Parliamentary and Health Service Ombudsman Complaints Report

Mandie Sunderland chief nurse
Parliamentary and Health Service Ombudsman Complaints Report
25 November 2014

Statement from Mandie Sunderland, Chief Nurse at The Pennine Acute Hospitals NHS Trust, In response to the Parliamentary and Health Service Ombudsman report on upheld complaints. 

“Complaints about the NHS are valuable in identifying issues about the way healthcare services are provided and where change and action is needed. I believe acknowledging these issues and taking steps to rectify any problems identified is vital to improving patient care and the experience of patients and their families, and in creating an open and honest NHS.

“We are the second largest non-teaching Trust in England and in 2013/14 we received over 1.1 million patient visits to our four hospitals and our community staff made over 150,000 visits to patients in their own homes. The vast majority of our patients were satisfied with the care and treatment provided by our staff and all of our wards and departments receive hundreds of thank you cards and formal letters of praise complimenting the care they receive. However, we know that like many hospital trusts we don’t always get it right. When that happens we investigate any complaint thoroughly and aim to resolve it promptly and to the patient’s satisfaction. Sometimes we are not able to do this and last year the Parliamentary and Health Service Ombudsman investigated 31 complaints of which 20 were not upheld, and the remaining 11 were either fully or partly upheld; a large majority of these were historic cases with some dating back to 2010.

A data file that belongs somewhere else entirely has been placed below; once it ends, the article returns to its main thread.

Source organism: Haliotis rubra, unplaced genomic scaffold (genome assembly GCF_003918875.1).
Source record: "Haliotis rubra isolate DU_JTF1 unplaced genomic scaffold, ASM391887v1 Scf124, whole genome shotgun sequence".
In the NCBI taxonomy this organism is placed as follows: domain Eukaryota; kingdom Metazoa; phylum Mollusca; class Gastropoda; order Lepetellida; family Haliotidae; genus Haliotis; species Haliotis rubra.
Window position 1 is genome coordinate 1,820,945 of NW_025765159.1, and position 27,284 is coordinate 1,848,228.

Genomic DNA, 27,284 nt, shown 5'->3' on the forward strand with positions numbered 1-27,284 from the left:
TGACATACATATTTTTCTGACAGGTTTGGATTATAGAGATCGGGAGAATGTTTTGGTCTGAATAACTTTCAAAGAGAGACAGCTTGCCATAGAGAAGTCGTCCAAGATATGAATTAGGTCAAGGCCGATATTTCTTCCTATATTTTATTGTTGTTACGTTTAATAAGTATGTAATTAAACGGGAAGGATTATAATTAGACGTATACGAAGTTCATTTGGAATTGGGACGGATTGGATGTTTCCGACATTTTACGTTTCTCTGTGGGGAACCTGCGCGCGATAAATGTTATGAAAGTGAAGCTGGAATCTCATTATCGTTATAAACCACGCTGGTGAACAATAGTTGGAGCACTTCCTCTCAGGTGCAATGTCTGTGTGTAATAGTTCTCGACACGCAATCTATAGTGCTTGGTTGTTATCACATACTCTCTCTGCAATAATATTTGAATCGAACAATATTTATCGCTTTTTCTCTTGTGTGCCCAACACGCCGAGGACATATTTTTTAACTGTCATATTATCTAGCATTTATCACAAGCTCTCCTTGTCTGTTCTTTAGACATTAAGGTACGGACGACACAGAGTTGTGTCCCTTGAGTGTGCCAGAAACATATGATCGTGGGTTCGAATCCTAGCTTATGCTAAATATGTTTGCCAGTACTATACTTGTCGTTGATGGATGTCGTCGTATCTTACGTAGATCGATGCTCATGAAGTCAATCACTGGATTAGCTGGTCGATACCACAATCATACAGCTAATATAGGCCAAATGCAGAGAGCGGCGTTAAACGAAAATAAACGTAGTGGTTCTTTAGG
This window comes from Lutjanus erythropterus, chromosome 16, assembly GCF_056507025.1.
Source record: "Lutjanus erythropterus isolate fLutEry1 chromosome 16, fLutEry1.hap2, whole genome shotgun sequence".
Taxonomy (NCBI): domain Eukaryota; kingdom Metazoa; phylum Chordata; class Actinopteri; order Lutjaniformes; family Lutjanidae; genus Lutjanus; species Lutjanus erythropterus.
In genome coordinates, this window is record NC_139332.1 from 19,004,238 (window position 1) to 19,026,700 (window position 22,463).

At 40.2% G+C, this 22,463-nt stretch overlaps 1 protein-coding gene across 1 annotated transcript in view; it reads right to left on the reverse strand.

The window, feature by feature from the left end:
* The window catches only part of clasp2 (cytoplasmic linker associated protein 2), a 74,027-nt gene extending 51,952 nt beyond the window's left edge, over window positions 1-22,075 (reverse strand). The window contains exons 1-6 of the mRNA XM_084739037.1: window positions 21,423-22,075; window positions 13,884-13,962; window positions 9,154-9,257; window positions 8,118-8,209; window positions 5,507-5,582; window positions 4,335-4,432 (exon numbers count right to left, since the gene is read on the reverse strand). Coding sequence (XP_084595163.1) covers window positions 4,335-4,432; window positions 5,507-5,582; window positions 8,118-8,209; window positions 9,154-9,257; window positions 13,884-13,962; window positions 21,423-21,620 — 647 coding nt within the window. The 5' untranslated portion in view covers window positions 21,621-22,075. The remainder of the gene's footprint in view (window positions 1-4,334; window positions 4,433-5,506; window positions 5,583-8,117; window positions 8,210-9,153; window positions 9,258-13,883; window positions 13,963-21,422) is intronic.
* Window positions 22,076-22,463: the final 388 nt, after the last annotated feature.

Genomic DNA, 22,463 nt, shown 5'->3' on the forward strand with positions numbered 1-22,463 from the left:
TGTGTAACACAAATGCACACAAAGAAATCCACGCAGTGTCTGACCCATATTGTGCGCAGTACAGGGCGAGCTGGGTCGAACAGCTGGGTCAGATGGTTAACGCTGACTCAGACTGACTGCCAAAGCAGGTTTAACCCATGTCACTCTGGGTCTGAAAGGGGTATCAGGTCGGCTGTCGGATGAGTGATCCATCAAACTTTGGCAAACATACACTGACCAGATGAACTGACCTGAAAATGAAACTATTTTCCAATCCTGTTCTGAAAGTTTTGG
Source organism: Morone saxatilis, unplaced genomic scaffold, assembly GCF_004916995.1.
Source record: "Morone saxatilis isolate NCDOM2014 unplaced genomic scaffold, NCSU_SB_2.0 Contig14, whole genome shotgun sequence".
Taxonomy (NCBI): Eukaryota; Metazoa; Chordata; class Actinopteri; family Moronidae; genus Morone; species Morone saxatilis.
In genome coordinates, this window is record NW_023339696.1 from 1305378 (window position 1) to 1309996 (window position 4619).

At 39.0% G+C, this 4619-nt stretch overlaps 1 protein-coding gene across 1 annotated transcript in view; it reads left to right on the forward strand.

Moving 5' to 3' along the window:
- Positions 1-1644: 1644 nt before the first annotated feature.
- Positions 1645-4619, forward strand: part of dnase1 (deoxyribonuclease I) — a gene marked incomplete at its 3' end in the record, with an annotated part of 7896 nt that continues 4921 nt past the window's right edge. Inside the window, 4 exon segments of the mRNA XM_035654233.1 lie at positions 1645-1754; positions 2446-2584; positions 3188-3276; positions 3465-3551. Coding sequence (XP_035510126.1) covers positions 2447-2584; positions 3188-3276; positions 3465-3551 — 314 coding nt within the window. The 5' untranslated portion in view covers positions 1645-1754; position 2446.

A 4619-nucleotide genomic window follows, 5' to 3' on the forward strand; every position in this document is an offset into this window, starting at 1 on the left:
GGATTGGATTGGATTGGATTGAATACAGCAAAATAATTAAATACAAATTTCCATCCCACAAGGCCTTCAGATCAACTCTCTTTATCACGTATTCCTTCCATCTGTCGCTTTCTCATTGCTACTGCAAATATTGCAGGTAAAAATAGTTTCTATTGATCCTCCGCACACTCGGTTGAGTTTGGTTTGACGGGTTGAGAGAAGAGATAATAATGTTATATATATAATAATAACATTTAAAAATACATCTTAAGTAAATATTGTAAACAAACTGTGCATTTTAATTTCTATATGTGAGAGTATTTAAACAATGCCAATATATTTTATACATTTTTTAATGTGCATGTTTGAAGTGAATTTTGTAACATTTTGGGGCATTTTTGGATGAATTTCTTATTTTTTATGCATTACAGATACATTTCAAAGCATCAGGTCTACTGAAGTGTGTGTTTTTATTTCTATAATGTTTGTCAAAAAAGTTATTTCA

“Many of the complaints upheld have highlighted poor communication between staff and patients and their relatives on some of our wards as the main problem rather than concerns about the standard of care or clinical treatment. This is something we are taking seriously and are working hard to improve through a number of ways including specific staff training, our new 3 Steps to Excellence Nursing & Midwifery programme, the introduction of nursing metrics for monitoring standards of patient care on wards, improved information sharing between staff during nursing shift handovers and the recent investment of £1m to reintroduce supervisory ward matrons to oversee the running of our wards.

“The Trust Board considers a comprehensive and publicly available report every quarter on complaints received, actions taken and lessons learned in order to make sure that these issues are heard at the highest level within the Trust and to make sure that we apologise to the patients and their family and action is taken where necessary.

"Where the Ombudsman upholds any complaint, we ensure action is taken to improve our services. Since August 2013 we have not received any complaints that the Ombudsman has identified as requiring further investigation. We are, however, currently in the process of reviewing our complaints processes to enhance the quality and responsiveness of our complaints procedures and ensure we can learn from any issues that are raised by our patients."